Passive Management-by-exception occurs when the leader intervenes only when there is a gap between desired and actual performance levels. Accordingly, the leader pays attention to the subordinate only when corrective actions are necessary. Thus, there are no preventive actions or attempts by the leader to monitor or influence performance (Bass & Avolio, 1990).

According to Bass (1985), both types of leadership, transformational and transactional, are needed for the maintenance and growth of complex organizational systems. He added that though transformational and transactional leadership are conceptually different, both the leadership can be displayed by the same individuals in different amounts and intensities. A study of military officers and industrial managers by Waldman, Bass and Einstein (1986) also showed that although the effects of transformational leadership were generally much stronger than those of transactional leadership, those who had both transactional and transformational characteristics were much more successful than those who had only one.

We have discussed few of the leadership theories and the current leadership styles which are being practiced in organization. It is now important to have a broad overview on employee job performance and its relation to leadership.

2.5 J ob performance

According to Cascio (1992), job performance is defined as completeness of the work that has been undertaken by the employees. It is generally accepted that the effectiveness of any set of people is largely dependent on the quality of its leadership; effective leader behavior facilitates the attainment of the follower's desires, which then results in effective performance (Ristow et al., 1999).

Furthermore, it also has been broadly accepted that effective organizations require effective leadership. Organizational performance will suffer if this is ignored. Research done by Canty L.T (2005) has revealed that there was a significant relationship between the leadership styles and job performances scores of managers. The outcome revealed that transformational and transactional leadership styles are needed for the support and growth of multifaceted organizational systems.

According to Limsila et al. (2007), the transformational leadership style has a positive association with work performance and organizational commitment of subordinates than the transactional style. She added that transformational leaders produce higher leadership outcome as well.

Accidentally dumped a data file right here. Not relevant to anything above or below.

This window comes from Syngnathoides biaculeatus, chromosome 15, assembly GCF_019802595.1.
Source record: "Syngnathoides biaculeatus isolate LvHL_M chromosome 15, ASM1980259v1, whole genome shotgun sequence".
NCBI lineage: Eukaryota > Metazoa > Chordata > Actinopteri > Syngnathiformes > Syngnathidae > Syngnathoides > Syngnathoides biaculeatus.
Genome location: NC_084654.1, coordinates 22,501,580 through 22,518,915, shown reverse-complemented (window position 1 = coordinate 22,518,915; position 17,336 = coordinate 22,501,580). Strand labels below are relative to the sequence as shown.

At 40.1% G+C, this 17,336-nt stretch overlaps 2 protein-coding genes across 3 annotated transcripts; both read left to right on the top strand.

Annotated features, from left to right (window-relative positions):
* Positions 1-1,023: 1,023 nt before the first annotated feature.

A similar research was done by Klinsontorn (2005). His study indicated that there were positive linear relationship between some dimensions of transformational and transactional leadership and all outcome variables (extra effort, effectiveness and satisfaction with leadership).

Good leaders whom comprehend the importance of achieving the organizational goals will motivate the employees in accomplishing it. Once the employees get motivated, they would perform efficiently which would then increase the organizational performance. Hence, effective leadership is required in order to have an effective organization.

2.6 Previous Studies in Malaysia

In Malaysia, there are many studies done on the issue of leadership. Aspects of leadership have been topic of interest for many local researchers to study in various areas whether it is public or private sector. Existing literature on leadership is mainly based on organizations in western countries. Comparatively, many studies have been undertaken in context of public schools and higher education institution in Malaysia. However, there is lack of studies done on the relationship between the transformational and transactional leadership style and job performance in Malaysia.

Mung -Ling Voon et al. (2009) studied on the preferred leadership style of academics in Malaysian public higher education institutions. She finds that universities leaders do not adopt only one leadership style when managing academics. Indeed, they are more likely to use the elements of transformational and transactional leadership together in order to both inspire and motivate academics. Overall, the finding shows that there is no single approach to leading academics in Malaysian public universities. Academics at different phases of their career have different expectations of leaders.

A similar study was done by Ismail Hussein Amzat. His study examined the perceptions of academic staff on leadership styles practiced by Heads of Departments at International Islamic University Malaysia (IIUM). He also investigated the perceptions of academic staff towards these leadership styles in relation to their own self-efficacy. The outcome revealed that the higher the Laissez Faire leadership style exercised by the Heads of IIUM, the higher is self-efficacy of the academic staff.